Northern Pig-footed Bandicoot
Chaeropus yirratji Copyright WA Museum
An artist's illustration of two northern pig-footed bandicoots (dark and light morph)
Range central and western Australia
Scientific Classification
Kingdom Animalia
Phylum Chordata
Class Mammalia
Order Peramelemorphia
Family Chaeropodidae
Genus Chaeropus
Species Chaeropus yirratji
Conservation Status

The Northern pig-footed bandicoot (Chaeropus yirratji), was an extinct species of marsupial in the genus Chaeropus (pig-footed bandicoots). It has been believed to be extinct since the mid-20th century; the last confirmed observation was a specimen collected near Alice Springs in 1901, but reports from local Aborigines indicate that it may have survived in the Gibson and Great Sandy Deserts as late as the 1950s.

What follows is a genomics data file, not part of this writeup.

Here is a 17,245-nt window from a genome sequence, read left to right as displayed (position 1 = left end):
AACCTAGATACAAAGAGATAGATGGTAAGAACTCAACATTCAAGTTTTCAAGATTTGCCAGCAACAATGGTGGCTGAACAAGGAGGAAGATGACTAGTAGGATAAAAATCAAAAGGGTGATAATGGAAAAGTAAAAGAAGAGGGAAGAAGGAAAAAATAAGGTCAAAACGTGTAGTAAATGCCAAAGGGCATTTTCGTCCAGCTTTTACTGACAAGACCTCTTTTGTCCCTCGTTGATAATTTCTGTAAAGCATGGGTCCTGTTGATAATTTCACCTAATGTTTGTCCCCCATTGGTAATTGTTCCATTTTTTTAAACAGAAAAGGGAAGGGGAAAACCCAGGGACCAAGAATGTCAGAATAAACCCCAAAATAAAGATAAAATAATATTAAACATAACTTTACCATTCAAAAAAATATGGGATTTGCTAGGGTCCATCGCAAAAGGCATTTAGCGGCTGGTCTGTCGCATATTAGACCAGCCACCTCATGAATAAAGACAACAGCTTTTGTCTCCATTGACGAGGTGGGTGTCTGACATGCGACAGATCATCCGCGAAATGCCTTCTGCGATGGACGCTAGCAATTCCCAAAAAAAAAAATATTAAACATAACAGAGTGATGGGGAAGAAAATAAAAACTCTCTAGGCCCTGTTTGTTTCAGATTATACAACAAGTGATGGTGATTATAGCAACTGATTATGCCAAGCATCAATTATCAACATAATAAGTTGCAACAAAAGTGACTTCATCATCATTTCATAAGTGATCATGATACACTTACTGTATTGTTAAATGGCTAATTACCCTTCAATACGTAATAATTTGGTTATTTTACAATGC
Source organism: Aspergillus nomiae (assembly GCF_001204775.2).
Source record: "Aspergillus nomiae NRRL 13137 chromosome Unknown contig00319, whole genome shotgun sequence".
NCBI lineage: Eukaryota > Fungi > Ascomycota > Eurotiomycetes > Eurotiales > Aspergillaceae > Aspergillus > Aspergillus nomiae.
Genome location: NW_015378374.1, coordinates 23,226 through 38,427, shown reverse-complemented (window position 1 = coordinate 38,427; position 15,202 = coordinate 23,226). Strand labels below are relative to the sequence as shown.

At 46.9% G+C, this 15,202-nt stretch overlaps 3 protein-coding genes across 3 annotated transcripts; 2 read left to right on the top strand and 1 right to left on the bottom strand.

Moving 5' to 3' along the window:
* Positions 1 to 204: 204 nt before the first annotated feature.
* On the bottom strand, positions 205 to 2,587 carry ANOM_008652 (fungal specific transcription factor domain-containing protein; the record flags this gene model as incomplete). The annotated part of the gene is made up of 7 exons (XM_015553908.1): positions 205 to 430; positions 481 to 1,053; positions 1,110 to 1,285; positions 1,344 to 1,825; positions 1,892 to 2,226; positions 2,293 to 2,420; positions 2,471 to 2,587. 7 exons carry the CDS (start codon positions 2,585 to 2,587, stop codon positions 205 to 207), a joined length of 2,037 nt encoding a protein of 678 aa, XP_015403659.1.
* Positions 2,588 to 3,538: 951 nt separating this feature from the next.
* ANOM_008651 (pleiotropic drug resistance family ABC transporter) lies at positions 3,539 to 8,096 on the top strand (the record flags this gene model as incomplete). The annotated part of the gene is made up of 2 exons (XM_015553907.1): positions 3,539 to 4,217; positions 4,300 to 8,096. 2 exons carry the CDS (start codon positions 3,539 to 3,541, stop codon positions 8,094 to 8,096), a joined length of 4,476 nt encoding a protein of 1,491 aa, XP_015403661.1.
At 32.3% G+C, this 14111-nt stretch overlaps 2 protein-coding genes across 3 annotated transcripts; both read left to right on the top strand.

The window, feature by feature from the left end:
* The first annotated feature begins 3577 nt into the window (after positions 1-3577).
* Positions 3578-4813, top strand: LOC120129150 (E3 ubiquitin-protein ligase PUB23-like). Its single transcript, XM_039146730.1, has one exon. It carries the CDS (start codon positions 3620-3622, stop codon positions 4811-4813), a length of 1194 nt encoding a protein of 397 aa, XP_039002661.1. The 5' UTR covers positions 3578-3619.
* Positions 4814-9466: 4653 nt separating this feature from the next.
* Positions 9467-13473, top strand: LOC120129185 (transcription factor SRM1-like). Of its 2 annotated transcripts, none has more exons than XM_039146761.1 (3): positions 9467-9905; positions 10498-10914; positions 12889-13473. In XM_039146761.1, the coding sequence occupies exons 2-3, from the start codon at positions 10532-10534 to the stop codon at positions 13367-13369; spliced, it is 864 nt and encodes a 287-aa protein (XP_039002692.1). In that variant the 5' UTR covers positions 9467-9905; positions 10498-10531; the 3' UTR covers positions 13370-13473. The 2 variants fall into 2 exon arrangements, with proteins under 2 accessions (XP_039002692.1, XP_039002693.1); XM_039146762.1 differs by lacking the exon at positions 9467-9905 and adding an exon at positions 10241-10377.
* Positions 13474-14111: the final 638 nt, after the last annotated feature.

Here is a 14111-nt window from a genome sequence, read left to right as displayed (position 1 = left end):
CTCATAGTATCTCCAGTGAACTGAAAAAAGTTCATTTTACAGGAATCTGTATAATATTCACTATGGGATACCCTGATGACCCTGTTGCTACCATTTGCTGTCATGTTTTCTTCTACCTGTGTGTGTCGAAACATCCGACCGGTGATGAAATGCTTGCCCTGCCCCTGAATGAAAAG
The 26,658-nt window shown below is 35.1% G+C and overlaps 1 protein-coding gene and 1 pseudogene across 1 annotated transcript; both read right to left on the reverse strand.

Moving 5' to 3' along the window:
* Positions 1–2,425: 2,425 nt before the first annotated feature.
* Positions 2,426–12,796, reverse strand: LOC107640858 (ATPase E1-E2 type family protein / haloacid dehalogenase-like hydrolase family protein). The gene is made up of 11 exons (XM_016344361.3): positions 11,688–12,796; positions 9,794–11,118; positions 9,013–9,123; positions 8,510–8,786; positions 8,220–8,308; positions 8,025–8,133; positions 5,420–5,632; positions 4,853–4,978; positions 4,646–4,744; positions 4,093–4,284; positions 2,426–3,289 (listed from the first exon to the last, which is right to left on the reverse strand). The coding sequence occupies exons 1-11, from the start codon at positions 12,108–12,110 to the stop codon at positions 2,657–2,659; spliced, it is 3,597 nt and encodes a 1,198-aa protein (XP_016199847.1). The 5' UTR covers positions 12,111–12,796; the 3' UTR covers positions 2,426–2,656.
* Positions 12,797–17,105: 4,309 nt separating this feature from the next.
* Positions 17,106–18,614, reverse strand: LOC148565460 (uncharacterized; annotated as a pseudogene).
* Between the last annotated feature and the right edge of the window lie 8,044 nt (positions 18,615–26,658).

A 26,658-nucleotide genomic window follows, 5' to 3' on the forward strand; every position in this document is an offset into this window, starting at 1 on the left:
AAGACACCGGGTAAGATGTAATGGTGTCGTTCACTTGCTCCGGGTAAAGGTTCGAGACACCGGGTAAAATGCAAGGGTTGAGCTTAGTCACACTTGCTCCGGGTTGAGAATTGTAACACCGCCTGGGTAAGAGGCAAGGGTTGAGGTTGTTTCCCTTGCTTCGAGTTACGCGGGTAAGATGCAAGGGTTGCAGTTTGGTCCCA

It very closely resembled and was formerly considered conspecific with the related southern pig-footed bandicoot, but unlike C. ecaudatus, C. yirratji was restricted to grassland habitats in the deserts of central and western Australia. It also had a longer tail and hind feet, a different dentition, fewer holes on its palate, and a distinct coat coloration. It had at least two different color morphs; a light morph and a dark morph. This species likely went extinct due to the introduction of invasive red foxes and feral cats, as well as habitat degradation for livestock.

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